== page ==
Moorea

What a beautiful place! With little wind we motor sailed around to the N side of Moorea and went in to Cooks Bay and anchored well up the bay at 17 30.271S 149 49.224W in 40’ of water. Ironically the good Capt Cook didn’t actually use this anchorage but I think he would be pleased as it is beautiful.

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We only stayed for a night as whilst the anchorage was deep and safe with a good mud base, the bay was brown with the run off following some heavy rain. We left Phylis and headed around to the far prettier anchorage behind the reef at Opunohu Bay, two miles W of Cooks Bay.

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And what an anchorage! We joined about a dozen other yachts anchored in 12’ on white sand 100m behind the reef at 17 28.976S 149 48.737W. We finally got to meet Avatar and Jacaranda, names I’d been hearing on the SSB net for more than a year. And within a day or so, we met up again with Emma Louise and then Reao as they arrived in as well.   Moorea is a popular stop and not just for the cruiser fleet. We had a succession of superyachts and cruise liners in. I think that Wind Spirit is the prettiest of them. It does have sails and will even occasionally run them out.

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We had some more rain. Lots of it. With torrential rain we had the advantage of free showers and the waterfalls on the cliffs above us sprang into life and looked great for a day or so. As the anchorage at Opunohu Bay is right at the edge of the reef we weren’t bothered by run off and we kept our clean white sand surround throughout. MooreaMoorea

With the wild weather came glorious sunsets. My thanks to Sheryl on Emma Louise for one of the best we have ever had taken of Skylark. I’m pretty sure she is taking a picture of me taking a picture of the paddler!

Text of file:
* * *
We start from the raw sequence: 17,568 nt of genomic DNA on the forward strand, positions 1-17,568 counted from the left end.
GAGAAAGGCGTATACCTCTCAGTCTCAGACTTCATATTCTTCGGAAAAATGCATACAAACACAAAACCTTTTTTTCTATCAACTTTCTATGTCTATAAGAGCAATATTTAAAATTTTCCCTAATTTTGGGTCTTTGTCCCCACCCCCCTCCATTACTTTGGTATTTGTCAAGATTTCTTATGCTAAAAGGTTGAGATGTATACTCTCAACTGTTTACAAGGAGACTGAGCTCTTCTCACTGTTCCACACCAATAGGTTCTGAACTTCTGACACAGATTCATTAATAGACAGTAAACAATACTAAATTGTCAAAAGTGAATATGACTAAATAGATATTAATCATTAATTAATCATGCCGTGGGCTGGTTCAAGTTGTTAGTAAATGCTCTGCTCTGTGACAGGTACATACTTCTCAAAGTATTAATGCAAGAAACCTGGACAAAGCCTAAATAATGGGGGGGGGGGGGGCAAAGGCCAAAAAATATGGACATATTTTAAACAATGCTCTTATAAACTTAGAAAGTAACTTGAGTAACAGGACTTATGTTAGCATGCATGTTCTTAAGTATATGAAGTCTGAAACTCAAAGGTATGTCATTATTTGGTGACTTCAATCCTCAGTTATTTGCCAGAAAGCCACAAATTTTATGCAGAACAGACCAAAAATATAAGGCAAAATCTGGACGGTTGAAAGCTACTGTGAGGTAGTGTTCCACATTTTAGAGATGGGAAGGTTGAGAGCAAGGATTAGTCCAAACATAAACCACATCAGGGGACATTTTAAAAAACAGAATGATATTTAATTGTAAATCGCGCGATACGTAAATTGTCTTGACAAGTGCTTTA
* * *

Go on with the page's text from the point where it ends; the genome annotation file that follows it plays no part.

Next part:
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The kids played with a new toy – a big drag ring that Mary Ann II passed on to us after it failed to help Julia in her search for an easy way to get in to the dinghy. It is greatly appreciated and is being well used and abused.

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And then, joy! A kids boat! Lou had put where we were up on the Kids4sail Facebook page and a CA boat, Stop Work Order, had followed through and came to meet up. The whole family was a delight. Truly and Hannah hit it off and Eleanor and Cameron hung out too. I think big sister, Ciara, enjoyed a bit of peace from the smalls too but did come across for the sleepover we had when Pat and Corise headed ashore to celebrate their 20th wedding anniversary. One morning, Truly came to do school with us. Most afternoons were spent exploring the local area and throwing themselves in off one of the boats.

Eleanor and I had gone to ask Top Dive about diving with them and for refilling our bottles. $85 a single dive and $30 for a refill is the highest we have encountered anywhere, Pacific or Caribbean. We left in the huff. However, we found out that Pat and Corice dive and in Cameron, we found another junior diver. We managed to get one dive in on the outside of the reef and Pat was kind enough to refill our bottles. The dive sight we choose was 400m to the E of the Opunohu Bay entrance (look for a string of white buoys placed out by the dive boats). We dropped in with a fair amount of surge and enjoyed rolling over the banks of coral running out as spines from the reef. We were a little surprised by a big Silvertip coming to have a look at us. 10’ of shark which the book says is in the “dangerous” category always looks big close up!